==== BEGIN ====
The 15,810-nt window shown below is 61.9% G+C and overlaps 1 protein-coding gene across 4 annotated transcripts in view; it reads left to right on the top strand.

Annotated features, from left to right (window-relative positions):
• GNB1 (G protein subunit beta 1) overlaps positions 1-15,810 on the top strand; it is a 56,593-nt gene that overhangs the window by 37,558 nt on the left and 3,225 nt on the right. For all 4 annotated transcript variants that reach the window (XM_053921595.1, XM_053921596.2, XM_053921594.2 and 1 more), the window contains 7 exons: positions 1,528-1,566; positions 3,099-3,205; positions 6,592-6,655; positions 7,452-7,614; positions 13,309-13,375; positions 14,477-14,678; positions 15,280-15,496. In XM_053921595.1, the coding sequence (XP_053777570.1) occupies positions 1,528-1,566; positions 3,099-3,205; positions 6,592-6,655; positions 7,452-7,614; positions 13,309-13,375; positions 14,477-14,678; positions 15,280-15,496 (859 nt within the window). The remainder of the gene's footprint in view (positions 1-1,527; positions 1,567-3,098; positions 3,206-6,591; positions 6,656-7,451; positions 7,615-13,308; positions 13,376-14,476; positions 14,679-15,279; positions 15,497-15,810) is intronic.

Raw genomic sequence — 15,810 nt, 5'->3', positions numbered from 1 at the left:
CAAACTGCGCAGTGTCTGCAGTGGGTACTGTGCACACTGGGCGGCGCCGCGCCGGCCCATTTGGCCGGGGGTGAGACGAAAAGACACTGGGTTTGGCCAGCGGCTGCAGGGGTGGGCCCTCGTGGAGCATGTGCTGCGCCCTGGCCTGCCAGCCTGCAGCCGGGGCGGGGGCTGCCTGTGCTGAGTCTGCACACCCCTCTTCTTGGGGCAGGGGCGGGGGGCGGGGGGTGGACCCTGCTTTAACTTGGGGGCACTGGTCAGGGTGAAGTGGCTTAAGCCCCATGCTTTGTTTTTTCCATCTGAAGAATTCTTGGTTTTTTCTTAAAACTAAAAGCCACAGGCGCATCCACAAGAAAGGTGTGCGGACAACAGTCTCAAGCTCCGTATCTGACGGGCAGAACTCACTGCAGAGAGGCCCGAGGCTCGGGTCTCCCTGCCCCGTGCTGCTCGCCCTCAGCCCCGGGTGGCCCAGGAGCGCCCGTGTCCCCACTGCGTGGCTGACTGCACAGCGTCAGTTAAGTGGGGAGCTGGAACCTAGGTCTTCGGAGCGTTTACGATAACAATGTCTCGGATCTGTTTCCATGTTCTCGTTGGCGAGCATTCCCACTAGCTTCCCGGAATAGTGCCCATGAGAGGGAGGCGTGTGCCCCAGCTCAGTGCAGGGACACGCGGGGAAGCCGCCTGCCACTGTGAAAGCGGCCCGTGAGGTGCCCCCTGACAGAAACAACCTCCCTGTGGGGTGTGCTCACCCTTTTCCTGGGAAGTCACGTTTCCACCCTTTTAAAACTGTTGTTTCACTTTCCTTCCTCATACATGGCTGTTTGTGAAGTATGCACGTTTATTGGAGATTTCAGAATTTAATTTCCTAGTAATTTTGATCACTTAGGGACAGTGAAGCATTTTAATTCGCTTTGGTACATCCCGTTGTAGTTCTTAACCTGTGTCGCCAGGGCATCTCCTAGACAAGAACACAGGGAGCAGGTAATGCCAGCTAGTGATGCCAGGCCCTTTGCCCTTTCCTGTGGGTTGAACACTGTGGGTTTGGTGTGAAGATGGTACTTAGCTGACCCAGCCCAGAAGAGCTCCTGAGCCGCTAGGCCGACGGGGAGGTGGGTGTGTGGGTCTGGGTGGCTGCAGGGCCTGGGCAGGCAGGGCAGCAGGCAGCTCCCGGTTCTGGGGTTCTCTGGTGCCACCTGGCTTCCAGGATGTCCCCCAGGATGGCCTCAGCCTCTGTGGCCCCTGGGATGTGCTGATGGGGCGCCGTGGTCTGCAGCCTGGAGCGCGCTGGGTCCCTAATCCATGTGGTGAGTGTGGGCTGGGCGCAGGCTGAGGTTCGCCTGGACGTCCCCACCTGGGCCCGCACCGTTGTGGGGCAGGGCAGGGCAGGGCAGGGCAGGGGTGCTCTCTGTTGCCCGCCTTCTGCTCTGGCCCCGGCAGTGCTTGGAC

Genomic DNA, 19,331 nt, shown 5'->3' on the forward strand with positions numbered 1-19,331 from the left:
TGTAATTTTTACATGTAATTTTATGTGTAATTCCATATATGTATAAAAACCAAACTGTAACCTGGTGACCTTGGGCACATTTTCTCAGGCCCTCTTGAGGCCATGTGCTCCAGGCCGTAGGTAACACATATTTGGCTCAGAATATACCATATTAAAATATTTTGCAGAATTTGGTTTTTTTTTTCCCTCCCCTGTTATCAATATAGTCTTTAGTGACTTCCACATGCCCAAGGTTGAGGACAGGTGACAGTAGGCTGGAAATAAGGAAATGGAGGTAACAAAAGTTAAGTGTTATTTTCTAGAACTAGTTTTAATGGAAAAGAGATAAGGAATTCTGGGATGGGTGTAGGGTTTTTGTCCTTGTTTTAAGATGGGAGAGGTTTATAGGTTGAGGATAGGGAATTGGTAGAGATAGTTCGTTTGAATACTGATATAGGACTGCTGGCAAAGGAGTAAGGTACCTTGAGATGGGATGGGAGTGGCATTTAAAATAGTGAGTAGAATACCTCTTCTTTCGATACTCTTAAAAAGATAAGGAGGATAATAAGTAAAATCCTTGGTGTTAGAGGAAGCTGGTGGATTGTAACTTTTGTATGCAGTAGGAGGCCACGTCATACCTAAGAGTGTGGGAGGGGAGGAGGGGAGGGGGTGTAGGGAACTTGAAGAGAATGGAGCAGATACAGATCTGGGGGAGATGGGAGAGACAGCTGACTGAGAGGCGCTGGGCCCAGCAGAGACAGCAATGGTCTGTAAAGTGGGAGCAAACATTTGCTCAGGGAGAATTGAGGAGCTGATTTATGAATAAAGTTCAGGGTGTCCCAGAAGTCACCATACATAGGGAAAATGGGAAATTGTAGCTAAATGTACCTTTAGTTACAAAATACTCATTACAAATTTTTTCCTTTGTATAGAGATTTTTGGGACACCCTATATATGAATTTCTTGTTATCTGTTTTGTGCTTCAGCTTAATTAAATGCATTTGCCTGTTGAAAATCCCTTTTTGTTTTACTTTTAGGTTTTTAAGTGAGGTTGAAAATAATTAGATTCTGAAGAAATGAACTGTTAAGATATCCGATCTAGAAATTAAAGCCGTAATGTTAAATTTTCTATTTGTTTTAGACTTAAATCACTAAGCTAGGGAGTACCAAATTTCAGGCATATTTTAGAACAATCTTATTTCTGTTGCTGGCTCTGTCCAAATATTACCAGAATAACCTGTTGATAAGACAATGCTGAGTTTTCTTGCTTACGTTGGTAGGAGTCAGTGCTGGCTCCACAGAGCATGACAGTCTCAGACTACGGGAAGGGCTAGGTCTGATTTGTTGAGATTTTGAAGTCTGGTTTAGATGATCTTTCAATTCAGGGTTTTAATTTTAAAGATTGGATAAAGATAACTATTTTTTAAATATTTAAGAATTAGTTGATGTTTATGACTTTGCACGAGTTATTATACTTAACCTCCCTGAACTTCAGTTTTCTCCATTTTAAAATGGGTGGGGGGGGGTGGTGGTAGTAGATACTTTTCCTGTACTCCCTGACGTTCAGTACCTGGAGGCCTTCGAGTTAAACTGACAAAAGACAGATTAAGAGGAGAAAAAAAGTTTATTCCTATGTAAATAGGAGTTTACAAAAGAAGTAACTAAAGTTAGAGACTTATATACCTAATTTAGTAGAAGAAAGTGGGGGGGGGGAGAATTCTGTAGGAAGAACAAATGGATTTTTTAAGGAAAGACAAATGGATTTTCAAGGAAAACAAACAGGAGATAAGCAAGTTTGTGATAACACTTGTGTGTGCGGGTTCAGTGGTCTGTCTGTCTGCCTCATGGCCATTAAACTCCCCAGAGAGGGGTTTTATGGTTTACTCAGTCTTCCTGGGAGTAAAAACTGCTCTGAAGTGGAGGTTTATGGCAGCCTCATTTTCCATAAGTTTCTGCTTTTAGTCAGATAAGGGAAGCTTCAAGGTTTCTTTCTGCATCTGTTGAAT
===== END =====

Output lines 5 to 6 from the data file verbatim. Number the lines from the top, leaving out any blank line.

CAAACTGCGCAGTGTCTGCAGTGGGTACTGTGCACACTGGGCGGCGCCGCGCCGGCCCATTTGGCCGGGGGTGAGACGAAAAGACACTGGGTTTGGCCAGCGGCTGCAGGGGTGGGCCCTCGTGGAGCATGTGCTGCGCCCTGGCCTGCCAGCCTGCAGCCGGGGCGGGGGCTGCCTGTGCTGAGTCTGCACACCCCTCTTCTTGGGGCAGGGGCGGGGGGCGGGGGGTGGACCCTGCTTTAACTTGGGGGCACTGGTCAGGGTGAAGTGGCTTAAGCCCCATGCTTTGTTTTTTCCATCTGAAGAATTCTTGGTTTTTTCTTAAAACTAAAAGCCACAGGCGCATCCACAAGAAAGGTGTGCGGACAACAGTCTCAAGCTCCGTATCTGACGGGCAGAACTCACTGCAGAGAGGCCCGAGGCTCGGGTCTCCCTGCCCCGTGCTGCTCGCCCTCAGCCCCGGGTGGCCCAGGAGCGCCCGTGTCCCCACTGCGTGGCTGACTGCACAGCGTCAGTTAAGTGGGGAGCTGGAACCTAGGTCTTCGGAGCGTTTACGATAACAATGTCTCGGATCTGTTTCCATGTTCTCGTTGGCGAGCATTCCCACTAGCTTCCCGGAATAGTGCCCATGAGAGGGAGGCGTGTGCCCCAGCTCAGTGCAGGGACACGCGGGGAAGCCGCCTGCCACTGTGAAAGCGGCCCGTGAGGTGCCCCCTGACAGAAACAACCTCCCTGTGGGGTGTGCTCACCCTTTTCCTGGGAAGTCACGTTTCCACCCTTTTAAAACTGTTGTTTCACTTTCCTTCCTCATACATGGCTGTTTGTGAAGTATGCACGTTTATTGGAGATTTCAGAATTTAATTTCCTAGTAATTTTGATCACTTAGGGACAGTGAAGCATTTTAATTCGCTTTGGTACATCCCGTTGTAGTTCTTAACCTGTGTCGCCAGGGCATCTCCTAGACAAGAACACAGGGAGCAGGTAATGCCAGCTAGTGATGCCAGGCCCTTTGCCCTTTCCTGTGGGTTGAACACTGTGGGTTTGGTGTGAAGATGGTACTTAGCTGACCCAGCCCAGAAGAGCTCCTGAGCCGCTAGGCCGACGGGGAGGTGGGTGTGTGGGTCTGGGTGGCTGCAGGGCCTGGGCAGGCAGGGCAGCAGGCAGCTCCCGGTTCTGGGGTTCTCTGGTGCCACCTGGCTTCCAGGATGTCCCCCAGGATGGCCTCAGCCTCTGTGGCCCCTGGGATGTGCTGATGGGGCGCCGTGGTCTGCAGCCTGGAGCGCGCTGGGTCCCTAATCCATGTGGTGAGTGTGGGCTGGGCGCAGGCTGAGGTTCGCCTGGACGTCCCCACCTGGGCCCGCACCGTTGTGGGGCAGGGCAGGGCAGGGCAGGGCAGGGGTGCTCTCTGTTGCCCGCCTTCTGCTCTGGCCCCGGCAGTGCTTGGAC

Genomic DNA, 19,331 nt, shown 5'->3' on the forward strand with positions numbered 1-19,331 from the left: